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Publication numberUS4811739 A
Publication typeGrant
Application numberUS 07/158,024
Publication dateMar 14, 1989
Filing dateFeb 12, 1988
Priority dateSep 3, 1982
Fee statusPaid
Publication number07158024, 158024, US 4811739 A, US 4811739A, US-A-4811739, US4811739 A, US4811739A
InventorsRobert H. Silver
Original AssigneeSilver Robert H
Export CitationBiBTeX, EndNote, RefMan
External Links: USPTO, USPTO Assignment, Espacenet
Method and apparatus for the determination of substances in human fluids
US 4811739 A
Abstract
A method and apparatus for determining the presence of substances in human fluids, utilizing variable wavelength beam of light, which is analyzed by spectrographic methods after passage through the vitreous humor of the eye.
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Claims(16)
What is claimed is:
1. An apparatus for determining the presence of substances in the vitreous humor of the eye of a subject wherein the absorption of light passing through the vitreous humor of the eye is analyzed comprising in combination:
(a) means for generating incident light;
(b) optical means for focusing said incident light through the pupil and the vitreous humor of the eye of a subject and onto the retina of the eye; and
(c) means for measuring the intensity of the incident light that is reflected from the retina back through the vitreous humor and pupil of the eye, and for comparing the intensity of the reflected light with the intensity of the incident light in order to determine the amount of absorption of the incident light passing through the vitreous humor of the eye.
2. The apparatus of claim 1 in which said optical means comprises means for focusing said incident light entirely through the pupil and vitreous humor of the eye of a subject and onto the retina of the eye.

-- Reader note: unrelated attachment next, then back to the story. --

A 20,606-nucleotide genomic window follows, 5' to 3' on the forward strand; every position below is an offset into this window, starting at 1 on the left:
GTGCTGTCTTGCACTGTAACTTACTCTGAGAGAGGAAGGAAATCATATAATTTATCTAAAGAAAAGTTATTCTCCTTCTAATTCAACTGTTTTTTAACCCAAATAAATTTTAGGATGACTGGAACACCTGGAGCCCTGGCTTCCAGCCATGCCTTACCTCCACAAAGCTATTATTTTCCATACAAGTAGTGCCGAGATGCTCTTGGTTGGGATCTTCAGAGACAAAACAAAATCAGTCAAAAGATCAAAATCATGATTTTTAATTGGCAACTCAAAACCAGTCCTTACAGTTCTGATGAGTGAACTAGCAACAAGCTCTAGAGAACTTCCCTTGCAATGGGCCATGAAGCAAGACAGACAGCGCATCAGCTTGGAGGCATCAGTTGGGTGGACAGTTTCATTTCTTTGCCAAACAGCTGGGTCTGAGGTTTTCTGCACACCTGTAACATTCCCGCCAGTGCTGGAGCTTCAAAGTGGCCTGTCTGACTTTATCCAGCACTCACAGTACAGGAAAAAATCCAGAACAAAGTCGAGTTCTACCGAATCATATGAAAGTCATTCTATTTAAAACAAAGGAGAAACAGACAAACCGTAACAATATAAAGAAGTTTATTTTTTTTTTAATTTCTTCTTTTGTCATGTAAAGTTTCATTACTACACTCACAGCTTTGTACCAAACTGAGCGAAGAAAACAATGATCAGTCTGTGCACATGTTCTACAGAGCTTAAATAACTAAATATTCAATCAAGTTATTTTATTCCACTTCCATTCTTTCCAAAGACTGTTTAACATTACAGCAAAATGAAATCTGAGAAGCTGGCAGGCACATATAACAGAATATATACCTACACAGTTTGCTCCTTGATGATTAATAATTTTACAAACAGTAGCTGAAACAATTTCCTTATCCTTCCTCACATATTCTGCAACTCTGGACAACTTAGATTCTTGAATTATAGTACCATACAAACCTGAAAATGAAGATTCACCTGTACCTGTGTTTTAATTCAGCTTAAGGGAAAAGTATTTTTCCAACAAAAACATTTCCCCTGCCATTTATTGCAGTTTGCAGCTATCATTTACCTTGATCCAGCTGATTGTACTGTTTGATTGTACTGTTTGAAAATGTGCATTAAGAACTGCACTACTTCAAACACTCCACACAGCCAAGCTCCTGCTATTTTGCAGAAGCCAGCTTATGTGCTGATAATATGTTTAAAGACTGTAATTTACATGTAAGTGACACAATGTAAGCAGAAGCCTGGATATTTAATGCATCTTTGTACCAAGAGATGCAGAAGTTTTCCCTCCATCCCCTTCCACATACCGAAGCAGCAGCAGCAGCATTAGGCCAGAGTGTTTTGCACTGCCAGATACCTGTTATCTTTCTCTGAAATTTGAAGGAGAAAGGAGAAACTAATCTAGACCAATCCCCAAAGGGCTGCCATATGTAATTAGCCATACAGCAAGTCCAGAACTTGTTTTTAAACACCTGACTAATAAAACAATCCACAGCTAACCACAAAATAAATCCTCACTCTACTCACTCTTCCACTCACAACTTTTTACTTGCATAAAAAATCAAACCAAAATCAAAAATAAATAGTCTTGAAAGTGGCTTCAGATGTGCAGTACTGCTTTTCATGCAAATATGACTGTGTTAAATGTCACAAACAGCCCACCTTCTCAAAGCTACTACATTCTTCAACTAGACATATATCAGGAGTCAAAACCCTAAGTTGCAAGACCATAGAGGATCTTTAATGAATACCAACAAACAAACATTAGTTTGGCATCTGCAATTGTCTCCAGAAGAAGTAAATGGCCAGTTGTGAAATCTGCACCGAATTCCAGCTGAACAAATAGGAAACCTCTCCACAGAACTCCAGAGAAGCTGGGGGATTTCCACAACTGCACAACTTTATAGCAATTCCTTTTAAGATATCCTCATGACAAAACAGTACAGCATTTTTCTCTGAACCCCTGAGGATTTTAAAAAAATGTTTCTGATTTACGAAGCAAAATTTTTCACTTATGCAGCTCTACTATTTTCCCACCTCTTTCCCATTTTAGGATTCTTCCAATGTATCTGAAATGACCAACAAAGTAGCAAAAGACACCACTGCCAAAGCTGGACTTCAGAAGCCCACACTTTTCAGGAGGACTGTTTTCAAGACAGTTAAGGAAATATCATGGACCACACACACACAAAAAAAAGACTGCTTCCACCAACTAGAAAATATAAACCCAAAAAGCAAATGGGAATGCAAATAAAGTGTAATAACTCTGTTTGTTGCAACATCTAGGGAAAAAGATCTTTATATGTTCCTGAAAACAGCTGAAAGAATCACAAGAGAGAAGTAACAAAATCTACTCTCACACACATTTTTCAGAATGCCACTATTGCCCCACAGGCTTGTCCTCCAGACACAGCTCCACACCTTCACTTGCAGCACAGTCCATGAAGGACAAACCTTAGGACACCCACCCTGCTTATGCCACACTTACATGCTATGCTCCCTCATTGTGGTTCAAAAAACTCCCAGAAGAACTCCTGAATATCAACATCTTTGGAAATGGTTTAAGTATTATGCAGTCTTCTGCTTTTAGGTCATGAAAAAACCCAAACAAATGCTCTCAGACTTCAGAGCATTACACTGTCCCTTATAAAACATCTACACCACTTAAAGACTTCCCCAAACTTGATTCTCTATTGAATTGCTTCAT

3. The apparatus of claim 2 in which said incident light is infrared light.
4. The apparatus of claim 2 in which said means for generating incident light comprises a source of variable wavelength light.
5. The apparatus of claim 2 in which said means for generating incident light comprises a source of variable wavelength infrared light.
6. The apparatus of claim 5 in which an indication of the wavelength and amplitude of the incident infrared light is provided to said means for measuring the intensity of the incident light that is reflected from the retina back through the vitreous humor and pupil of the eye, and for comparing the intensity of the reflected light with the intensity of the incident light in order to determine the amount of absorption of the incident light passing through the vitreous humor of the eye.
7. The apparatus of claim 2 in which said means for measuring the intensity of the incident light that is reflected from the retina back through the vitreous humor and pupil of the eye, and for comparing the intensity of the reflected light with the intensity of the incident light in order to determine the amount of absorption of the incident light passing through the vitreous humor of the eye includes display means for displaying the amount of absorption of the incident light.
8. The apparatus of claim 1 in which said incident light is infrared light.
9. The apparatus of claim 1 in which said means for generating incident light comprises a source of infrared light and a beam splitter positioned to reflect light from said source into the eye and to permit the light reflected from the retina to impinge upon the detection means.
10. The apparatus of claim 1 in which said means for measuring the intensity of the incident light that is reflected from the retina back through the vitreous humor and pupil of the eye, and for comparing the intensity of the reflected light with the intensity of the incident light in order to determine the amount of absorption of the incident light passing through the vitreous humor of the eye includes display means for displaying the amount of absorption of the incident light.
11. A method for determining the presence of substances in the vitreous humor of the eye of a subject wherein the absorption of light passing through the vitreous humor of the eye is analyzed comprising steps of:
(a) focusing light through the pupil and vitreous humor of the eye of a subject and onto the retina of the eye;
(b) detecting and measuring the intensity of the light reflected from the retina back through the vitreous humor and pupil of the eye; and
(c) comparing the intensity of the reflected light with the intensity of the incident light in order to determine the amount of absorption of the incident light passing through the vitreous humor of the eye.
12. The method of claim 11 which includes comparing the intensity of the light detected with the intensity of the light directed through the pupil in order to determine the amount of light absorbed by the vitreous humor to thereby determine the presence of substances in the vitreous humor of the eye.
13. The method of claim 12 in which the light is infrared light.
14. The method of claim 12 in which the light is variable wavelength infrared light.
15. The method of claim 11 in which the light is variable wavelength light.